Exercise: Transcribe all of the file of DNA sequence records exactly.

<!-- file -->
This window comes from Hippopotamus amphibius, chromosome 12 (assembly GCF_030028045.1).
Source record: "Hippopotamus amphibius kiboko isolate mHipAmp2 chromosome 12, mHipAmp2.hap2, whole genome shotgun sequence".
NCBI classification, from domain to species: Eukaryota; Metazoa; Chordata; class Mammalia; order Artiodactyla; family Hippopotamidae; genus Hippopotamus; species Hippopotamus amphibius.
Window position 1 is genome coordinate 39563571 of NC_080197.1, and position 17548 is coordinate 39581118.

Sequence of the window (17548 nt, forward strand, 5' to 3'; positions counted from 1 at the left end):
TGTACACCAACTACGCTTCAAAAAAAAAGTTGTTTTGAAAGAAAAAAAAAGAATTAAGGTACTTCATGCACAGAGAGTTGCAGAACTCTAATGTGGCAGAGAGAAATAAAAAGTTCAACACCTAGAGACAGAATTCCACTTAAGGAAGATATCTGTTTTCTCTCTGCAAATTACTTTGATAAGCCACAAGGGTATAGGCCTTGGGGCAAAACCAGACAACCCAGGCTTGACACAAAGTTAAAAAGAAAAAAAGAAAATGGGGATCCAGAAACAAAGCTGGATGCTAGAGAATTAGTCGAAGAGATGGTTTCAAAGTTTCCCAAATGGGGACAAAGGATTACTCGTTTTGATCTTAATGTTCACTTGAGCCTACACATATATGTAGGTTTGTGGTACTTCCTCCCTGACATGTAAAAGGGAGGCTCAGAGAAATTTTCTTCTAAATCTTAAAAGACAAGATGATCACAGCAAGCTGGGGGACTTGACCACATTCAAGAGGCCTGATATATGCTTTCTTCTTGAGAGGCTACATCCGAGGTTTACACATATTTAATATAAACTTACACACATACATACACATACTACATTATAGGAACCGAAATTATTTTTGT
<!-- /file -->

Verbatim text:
This window comes from Hippopotamus amphibius, chromosome 12 (assembly GCF_030028045.1).
Source record: "Hippopotamus amphibius kiboko isolate mHipAmp2 chromosome 12, mHipAmp2.hap2, whole genome shotgun sequence".
NCBI classification, from domain to species: Eukaryota; Metazoa; Chordata; class Mammalia; order Artiodactyla; family Hippopotamidae; genus Hippopotamus; species Hippopotamus amphibius.
Window position 1 is genome coordinate 39563571 of NC_080197.1, and position 17548 is coordinate 39581118.

Sequence of the window (17548 nt, forward strand, 5' to 3'; positions counted from 1 at the left end):
TGTACACCAACTACGCTTCAAAAAAAAAGTTGTTTTGAAAGAAAAAAAAAGAATTAAGGTACTTCATGCACAGAGAGTTGCAGAACTCTAATGTGGCAGAGAGAAATAAAAAGTTCAACACCTAGAGACAGAATTCCACTTAAGGAAGATATCTGTTTTCTCTCTGCAAATTACTTTGATAAGCCACAAGGGTATAGGCCTTGGGGCAAAACCAGACAACCCAGGCTTGACACAAAGTTAAAAAGAAAAAAAGAAAATGGGGATCCAGAAACAAAGCTGGATGCTAGAGAATTAGTCGAAGAGATGGTTTCAAAGTTTCCCAAATGGGGACAAAGGATTACTCGTTTTGATCTTAATGTTCACTTGAGCCTACACATATATGTAGGTTTGTGGTACTTCCTCCCTGACATGTAAAAGGGAGGCTCAGAGAAATTTTCTTCTAAATCTTAAAAGACAAGATGATCACAGCAAGCTGGGGGACTTGACCACATTCAAGAGGCCTGATATATGCTTTCTTCTTGAGAGGCTACATCCGAGGTTTACACATATTTAATATAAACTTACACACATACATACACATACTACATTATAGGAACCGAAATTATTTTTGT